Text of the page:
According to a report by The New York Times, the disagreement is over the high-visibility billboard next to Macy’s flagship store in Herald Square. For 60 years Macy’s has advertised itself on the 2,200-square-foot perch that wraps around the corner of the building, with its star logo prominent against a red background during the annual Thanksgiving Day parade that Macy’s organizes.

Now Macy’s has sued to block Amazon from getting that prime piece of advertising real estate.

Last week the retail chain filed a lawsuit in New York State Court against the billboard’s owner, Kaufman Realty, claiming that the negative impact of allowing a “direct competitor” to promote itself from a block that has long been associated with Macy’s “would be immeasurable.”

“The damages to Macy’s customer good will, image, reputation and brand should a prominent online retailer (especially Amazon) advertise on the billboard are impossible to calculate,” Macy’s said in the complaint.

Amazon and Kaufman did not immediately respond to requests for comment.

In the suit, which was reported earlier by Crain’s New York, Macy’s accused Kaufman of discussing the billboard with Amazon before its lease agreement with Macy’s expired in August. Terms set in 1963 prevent Kaufman from allowing a Macy’s competitor to advertise on the billboard, a prohibition that “runs with the land forever,” according to the complaint.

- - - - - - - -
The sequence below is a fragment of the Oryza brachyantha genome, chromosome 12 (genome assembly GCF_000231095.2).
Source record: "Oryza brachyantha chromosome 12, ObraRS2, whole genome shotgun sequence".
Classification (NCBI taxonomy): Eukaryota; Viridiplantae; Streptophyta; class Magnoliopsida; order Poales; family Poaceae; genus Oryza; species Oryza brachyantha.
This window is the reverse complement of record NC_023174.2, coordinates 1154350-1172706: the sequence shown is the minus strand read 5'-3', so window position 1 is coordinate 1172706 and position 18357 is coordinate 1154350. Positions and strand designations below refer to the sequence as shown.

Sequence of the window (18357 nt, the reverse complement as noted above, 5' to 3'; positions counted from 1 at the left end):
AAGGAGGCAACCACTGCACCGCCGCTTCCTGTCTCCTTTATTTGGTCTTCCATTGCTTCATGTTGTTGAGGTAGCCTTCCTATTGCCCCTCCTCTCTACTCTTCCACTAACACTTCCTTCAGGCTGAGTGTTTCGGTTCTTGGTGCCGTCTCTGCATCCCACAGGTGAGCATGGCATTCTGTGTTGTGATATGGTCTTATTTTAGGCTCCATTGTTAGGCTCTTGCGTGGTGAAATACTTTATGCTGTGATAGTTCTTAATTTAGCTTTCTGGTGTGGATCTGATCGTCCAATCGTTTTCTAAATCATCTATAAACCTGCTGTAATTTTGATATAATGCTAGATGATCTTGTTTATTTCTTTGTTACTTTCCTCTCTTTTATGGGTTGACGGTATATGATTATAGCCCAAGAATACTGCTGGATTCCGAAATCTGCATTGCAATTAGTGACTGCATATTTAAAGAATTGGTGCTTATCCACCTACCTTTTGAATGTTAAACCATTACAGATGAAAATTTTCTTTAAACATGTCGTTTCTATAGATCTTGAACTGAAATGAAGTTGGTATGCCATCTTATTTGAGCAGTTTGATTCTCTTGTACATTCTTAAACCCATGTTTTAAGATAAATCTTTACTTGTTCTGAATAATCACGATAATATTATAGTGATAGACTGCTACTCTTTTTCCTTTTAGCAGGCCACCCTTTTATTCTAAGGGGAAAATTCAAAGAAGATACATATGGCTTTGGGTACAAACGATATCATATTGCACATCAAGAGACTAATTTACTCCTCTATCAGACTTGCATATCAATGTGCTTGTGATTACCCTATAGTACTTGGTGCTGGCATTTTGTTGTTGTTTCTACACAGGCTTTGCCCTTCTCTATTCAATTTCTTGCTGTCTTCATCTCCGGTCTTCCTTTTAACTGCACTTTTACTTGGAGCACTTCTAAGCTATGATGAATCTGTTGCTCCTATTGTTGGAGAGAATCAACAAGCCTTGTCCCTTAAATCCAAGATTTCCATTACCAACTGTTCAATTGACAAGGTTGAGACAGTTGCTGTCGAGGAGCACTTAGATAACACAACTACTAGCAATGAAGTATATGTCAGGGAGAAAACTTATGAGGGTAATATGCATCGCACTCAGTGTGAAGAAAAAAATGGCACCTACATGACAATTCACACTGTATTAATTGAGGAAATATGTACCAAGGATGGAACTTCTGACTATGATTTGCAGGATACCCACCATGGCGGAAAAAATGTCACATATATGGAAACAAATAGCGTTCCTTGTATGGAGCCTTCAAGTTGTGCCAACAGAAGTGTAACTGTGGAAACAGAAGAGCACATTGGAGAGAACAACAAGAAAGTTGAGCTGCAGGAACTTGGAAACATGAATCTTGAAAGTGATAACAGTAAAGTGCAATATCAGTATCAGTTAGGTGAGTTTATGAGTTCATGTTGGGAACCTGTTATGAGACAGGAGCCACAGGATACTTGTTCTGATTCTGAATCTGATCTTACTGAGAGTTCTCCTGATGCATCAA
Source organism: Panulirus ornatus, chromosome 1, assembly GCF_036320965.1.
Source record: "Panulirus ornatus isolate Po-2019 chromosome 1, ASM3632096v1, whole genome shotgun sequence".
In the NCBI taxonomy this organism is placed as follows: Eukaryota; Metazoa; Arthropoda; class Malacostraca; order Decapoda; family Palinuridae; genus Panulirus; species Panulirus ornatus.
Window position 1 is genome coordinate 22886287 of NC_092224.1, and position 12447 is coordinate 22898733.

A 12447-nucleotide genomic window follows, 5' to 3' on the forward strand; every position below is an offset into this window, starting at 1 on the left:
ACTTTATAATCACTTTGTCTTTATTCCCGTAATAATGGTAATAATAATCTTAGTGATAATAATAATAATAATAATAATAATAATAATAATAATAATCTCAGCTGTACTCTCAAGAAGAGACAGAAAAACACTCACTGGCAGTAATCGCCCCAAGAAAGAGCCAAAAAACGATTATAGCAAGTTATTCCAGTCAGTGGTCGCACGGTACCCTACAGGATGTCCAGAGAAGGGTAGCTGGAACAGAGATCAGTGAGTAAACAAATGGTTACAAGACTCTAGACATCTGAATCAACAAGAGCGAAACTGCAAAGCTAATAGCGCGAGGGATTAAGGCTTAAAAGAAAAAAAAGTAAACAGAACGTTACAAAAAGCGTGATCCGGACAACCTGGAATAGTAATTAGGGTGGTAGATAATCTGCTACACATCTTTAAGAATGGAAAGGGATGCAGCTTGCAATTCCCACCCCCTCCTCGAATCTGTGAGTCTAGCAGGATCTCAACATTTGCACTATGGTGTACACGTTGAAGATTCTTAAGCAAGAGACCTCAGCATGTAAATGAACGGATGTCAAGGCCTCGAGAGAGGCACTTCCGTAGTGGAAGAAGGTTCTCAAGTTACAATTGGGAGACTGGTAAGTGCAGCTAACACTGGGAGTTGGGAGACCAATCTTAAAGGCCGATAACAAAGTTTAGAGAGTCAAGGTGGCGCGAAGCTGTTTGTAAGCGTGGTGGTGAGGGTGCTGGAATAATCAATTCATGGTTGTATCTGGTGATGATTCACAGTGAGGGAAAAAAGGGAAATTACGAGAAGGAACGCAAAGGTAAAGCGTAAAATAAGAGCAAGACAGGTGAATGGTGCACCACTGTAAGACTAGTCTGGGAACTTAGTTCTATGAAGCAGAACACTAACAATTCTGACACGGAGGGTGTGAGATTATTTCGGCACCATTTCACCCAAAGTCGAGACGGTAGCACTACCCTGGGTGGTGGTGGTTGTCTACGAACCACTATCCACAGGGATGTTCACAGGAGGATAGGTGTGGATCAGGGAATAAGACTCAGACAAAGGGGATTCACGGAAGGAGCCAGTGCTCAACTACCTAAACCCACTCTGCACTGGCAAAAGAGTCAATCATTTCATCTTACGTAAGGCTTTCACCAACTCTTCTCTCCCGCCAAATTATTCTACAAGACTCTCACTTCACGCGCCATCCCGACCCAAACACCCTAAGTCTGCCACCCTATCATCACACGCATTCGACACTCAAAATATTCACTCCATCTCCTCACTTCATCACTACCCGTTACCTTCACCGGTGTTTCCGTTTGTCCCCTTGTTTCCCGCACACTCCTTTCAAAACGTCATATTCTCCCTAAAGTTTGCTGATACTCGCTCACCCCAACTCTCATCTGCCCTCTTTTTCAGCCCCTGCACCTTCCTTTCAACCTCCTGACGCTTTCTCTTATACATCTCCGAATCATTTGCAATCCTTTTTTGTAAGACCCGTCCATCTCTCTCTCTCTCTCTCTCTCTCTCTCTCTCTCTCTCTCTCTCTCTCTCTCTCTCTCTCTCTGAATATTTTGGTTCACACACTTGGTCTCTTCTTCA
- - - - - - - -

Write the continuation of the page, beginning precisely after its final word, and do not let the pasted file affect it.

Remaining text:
Macy’s said in a statement that it “continues to have rights relating to advertisements” at the location, adding that “we expect to realize the benefits of these rights and have asked the court to protect them.”

Research contact: @nytimes

Amazon to launch Fire TV sets in bid to firm up its foothold in living rooms

September 10, 2021

Amazon plans to roll out  a line of Fire TV sets that will feature its Alexa voice assistant—an expansion that also showcases a growing ambition to place itself at the center of customer living rooms, reports The Wall Street Journal.